WILLIAM ALDRIDGE: UP is set to host the 2014 University Sports South Africa (USSA) cycle tour taking place at the end of June. Tuks are the holders of the 2013 USSA title, which they won at Nelson Mandela Metropolitan University (NMMU) in Port Elizabeth, sealing the victory by dominating the race from the start. On 1 July TuksCycling will be looking to replicate the form shown last year in the road race.
The universities taking part in this year’s tour include: Cape Peninsula University of Technology, NMMU, North-West University, Tshwane University of Technology, University of Cape Town, University of the Free State, University of Johannesburg, and University of Stellenbosch.
Name: Kevin Michael Patten
Age: 21Height: 172cm
Strengths: Tour riding, climbing and time trials
Tertiary education: BSc Architecture at UP
Manager (agent): Robbie Hunter (Protouch Global)
After playing a crucial role in securing Tuks’ University Sports South Africa (USSA) win last year Kevin Patten will lead the team that will defend the title in this year’s USSA Championships from 1 to 3 July.
ADITI HUNMA: What if all Martial Arts sporting codes met for a scrumming session? Any guesses who the winner would be?
In mid-April 2014, the UCT Tai Chi Club organised a five day long Martial Arts camp in the open fields of Malmesbury to bring together members of three different Martial Arts Clubs - Tai Chi, Tae Kwondo and Capoeira.
As sporting codes, they were not all that similar, the first being zen and non-confrontational, the second favouring quick and precise kicks and strikes, and the third challenging the laws of gravity and mirroring a cosmic dance. As art forms, however, they shared a common ethos based on the values of discipline, respect, humility and tolerance in the face of the ‘other’ or an imminent sign of danger. In fact, all three proved to be shape-shifters, transforming aggression into a force to deflect, absorb or re-direct elsewhere. For Tai Chi Coach, Peter Williamson, most of the arts gravitate around being centred, neither attacking nor withdrawing but going with the flow of a moving meditation.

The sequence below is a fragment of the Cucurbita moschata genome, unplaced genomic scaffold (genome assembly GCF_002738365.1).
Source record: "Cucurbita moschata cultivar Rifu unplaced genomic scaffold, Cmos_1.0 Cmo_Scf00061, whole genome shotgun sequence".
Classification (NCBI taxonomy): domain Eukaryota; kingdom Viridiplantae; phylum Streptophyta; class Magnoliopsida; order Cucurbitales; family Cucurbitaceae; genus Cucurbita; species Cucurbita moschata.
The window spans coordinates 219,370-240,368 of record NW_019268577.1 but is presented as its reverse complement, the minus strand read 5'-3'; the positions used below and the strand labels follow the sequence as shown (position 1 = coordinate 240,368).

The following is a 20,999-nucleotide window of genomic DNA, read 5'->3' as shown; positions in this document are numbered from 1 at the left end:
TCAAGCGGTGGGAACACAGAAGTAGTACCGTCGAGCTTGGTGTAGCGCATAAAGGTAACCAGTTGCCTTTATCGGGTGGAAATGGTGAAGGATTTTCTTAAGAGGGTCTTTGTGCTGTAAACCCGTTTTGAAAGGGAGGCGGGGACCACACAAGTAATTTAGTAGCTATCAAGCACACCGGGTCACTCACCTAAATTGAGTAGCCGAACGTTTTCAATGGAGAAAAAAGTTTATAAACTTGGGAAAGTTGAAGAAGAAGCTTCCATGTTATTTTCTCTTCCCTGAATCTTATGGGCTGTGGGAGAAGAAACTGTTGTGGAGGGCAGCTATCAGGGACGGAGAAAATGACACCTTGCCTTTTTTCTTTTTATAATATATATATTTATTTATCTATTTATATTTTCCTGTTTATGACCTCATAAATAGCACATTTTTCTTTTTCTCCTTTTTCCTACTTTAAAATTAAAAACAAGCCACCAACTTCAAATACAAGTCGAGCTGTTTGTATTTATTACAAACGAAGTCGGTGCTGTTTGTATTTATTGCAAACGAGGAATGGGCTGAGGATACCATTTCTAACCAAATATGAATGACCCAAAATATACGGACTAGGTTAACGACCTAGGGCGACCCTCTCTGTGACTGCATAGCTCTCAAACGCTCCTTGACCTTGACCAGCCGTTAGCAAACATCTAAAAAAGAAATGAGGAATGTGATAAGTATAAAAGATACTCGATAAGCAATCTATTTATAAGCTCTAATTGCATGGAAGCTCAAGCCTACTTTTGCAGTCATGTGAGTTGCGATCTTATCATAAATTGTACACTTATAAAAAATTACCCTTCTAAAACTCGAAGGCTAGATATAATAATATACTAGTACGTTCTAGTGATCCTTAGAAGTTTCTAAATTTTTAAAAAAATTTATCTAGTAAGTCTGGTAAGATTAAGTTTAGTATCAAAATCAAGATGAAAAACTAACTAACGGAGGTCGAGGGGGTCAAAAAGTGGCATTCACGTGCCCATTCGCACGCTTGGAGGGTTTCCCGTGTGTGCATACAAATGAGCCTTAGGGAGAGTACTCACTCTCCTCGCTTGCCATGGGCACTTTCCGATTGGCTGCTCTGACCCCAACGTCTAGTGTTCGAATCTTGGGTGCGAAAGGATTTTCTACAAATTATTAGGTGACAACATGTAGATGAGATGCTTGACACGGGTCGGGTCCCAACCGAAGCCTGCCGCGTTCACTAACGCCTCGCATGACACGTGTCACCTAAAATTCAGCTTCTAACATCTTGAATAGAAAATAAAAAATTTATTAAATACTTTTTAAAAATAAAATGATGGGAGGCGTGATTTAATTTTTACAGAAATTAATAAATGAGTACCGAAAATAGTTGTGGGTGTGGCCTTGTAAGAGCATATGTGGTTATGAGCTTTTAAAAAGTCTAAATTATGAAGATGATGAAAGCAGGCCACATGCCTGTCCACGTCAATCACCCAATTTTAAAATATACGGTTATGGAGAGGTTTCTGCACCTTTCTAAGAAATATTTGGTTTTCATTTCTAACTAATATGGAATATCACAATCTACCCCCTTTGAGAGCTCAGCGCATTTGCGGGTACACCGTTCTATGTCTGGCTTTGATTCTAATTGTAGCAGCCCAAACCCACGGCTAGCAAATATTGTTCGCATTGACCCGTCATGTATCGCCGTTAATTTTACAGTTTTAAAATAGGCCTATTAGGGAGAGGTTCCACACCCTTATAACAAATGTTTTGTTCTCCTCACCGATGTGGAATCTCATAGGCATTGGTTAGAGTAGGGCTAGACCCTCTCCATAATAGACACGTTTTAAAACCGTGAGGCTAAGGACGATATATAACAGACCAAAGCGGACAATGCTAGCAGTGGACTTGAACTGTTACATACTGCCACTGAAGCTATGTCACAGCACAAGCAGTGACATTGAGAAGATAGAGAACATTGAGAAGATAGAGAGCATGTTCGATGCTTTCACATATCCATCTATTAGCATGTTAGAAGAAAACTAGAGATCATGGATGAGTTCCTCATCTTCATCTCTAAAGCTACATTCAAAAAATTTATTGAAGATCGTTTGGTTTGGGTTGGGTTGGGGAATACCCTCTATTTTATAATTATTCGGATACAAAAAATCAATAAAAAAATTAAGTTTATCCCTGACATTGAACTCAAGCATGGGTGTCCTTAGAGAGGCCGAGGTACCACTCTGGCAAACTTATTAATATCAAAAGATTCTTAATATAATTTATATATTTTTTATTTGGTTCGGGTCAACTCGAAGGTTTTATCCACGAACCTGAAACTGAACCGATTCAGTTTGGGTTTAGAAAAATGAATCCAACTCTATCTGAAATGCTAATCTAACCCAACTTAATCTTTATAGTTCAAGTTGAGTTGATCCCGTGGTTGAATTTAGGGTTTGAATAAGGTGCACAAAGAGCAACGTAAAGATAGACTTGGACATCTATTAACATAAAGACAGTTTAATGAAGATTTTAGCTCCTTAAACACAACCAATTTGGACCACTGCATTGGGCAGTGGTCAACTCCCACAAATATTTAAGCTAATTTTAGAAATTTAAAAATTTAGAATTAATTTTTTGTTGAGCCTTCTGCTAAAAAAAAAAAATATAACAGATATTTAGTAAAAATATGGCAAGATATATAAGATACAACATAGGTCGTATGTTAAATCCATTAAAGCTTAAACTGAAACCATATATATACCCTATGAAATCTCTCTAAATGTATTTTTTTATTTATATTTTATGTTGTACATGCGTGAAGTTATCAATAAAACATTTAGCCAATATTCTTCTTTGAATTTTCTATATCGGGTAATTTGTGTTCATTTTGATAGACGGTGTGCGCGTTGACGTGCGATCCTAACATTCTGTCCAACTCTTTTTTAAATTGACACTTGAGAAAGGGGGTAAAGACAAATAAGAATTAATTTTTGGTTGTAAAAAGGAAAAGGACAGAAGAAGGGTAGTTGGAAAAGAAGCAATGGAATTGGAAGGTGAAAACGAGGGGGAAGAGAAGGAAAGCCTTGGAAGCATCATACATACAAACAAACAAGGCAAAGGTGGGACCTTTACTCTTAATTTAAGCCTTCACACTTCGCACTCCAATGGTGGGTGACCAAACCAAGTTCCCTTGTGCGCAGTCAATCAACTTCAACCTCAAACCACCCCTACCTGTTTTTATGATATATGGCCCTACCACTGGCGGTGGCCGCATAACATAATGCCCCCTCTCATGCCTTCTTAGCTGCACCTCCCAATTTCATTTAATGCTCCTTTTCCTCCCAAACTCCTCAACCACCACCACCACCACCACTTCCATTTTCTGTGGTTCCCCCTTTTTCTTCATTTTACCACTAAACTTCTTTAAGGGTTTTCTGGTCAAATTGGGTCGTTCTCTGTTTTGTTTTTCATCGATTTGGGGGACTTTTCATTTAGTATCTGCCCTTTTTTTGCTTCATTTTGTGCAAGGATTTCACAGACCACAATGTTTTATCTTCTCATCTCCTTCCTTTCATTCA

FEZEKILE COKILE: At a glance, Andile Mapapu looks like your average student. He is 19 years old. He is in second year studying BPharm. For the purposes of our interview he invited me in his room at Chris Hani residence. Like any normal student, his room is a bit untidy. The bed has not been made up yet even though it is 1:30 pm. Books and papers litter the table. We sit down and he plays Rick Ross’ song ‘The Devil is a liar’ on his computer. “I listen to Hip Hop music, to artists like Drake, Kanye West and Rick Ross,” he says with a bright smile. Mapapu has reason to smile indeed. He recently won the Makana Bodybuilding Contest in the under 21 category and the Men’s overall contest. All of his trophies and medals are displayed on top of his bookcase. When asked if he expected to win the competition he says confidently that he believed he stood a chance. He had worked extremely hard three weeks prior to the competition by training six days a week, and going on a strict diet. His diet included dramatically increasing his protein intake.
STEPHEN HULME: For some, running 2km is more than enough. Others find 10km to be a good distance. There are still others who would happily run 21km. And then there are those who will settle for nothing less than a 56km ultra-marathon. But there is one elite group of runners who want to push the boundaries still further – the marathon costume runners.
LUCA KOTTON: The Wits Hockey Club are looking to do well in this year’s varsity hockey tournament, with the first leg starting on home turf tomorrow.
The tournament sees eight varsity teams competing in three rounds of fixtures in the Wits University set of matches before they move on to the next tournament.
Nicole O'Neill: “Crossfitters be like – what are gains?” “Crossfit? No thanks, we do real pull ups.” “My boyfriend lost his gains in Crossfit, and now I have a girlfriend.” These are some of the many jokes that can be heard in the banter between Crossfitters and non-Crossfitters – one of the many things I love about this unique, dynamic and community-based sport.
Laurie Scarborough: Pasty skinned, scrawny, face perpetually trained to the blue-ish hue of a computer screen, and always dressed in jeans and one-size-too-big t-shirts. Not really what comes to mind when you think of an athlete, but this is the stereotyped e-athlete.
The world of e-gaming will be unfamiliar to most people, but the field is a highly competitive and highly lucrative activity that many make a career out of.
Parusha Naidoo: It may seem ludicrous, even a little insane, to willingly walk into a room that’s set at a temperature of 40 degrees and the humidity at 40%. However, the true insanity is when you willingly spend 90 minutes in the very same room stretching every inch of your body... But there is method in the madness of hot yoga.
Saadiq Samodien: Don’t mess with a winning formula.
It seems that minister of Sports Fikile Mbalula does not understand this. He recently threatened to withdraw funds from sport teams if they do not fulfill the 60% black representational quota. This was made with particular reference to sports such as cricket, rugby, netball, athletics and soccer.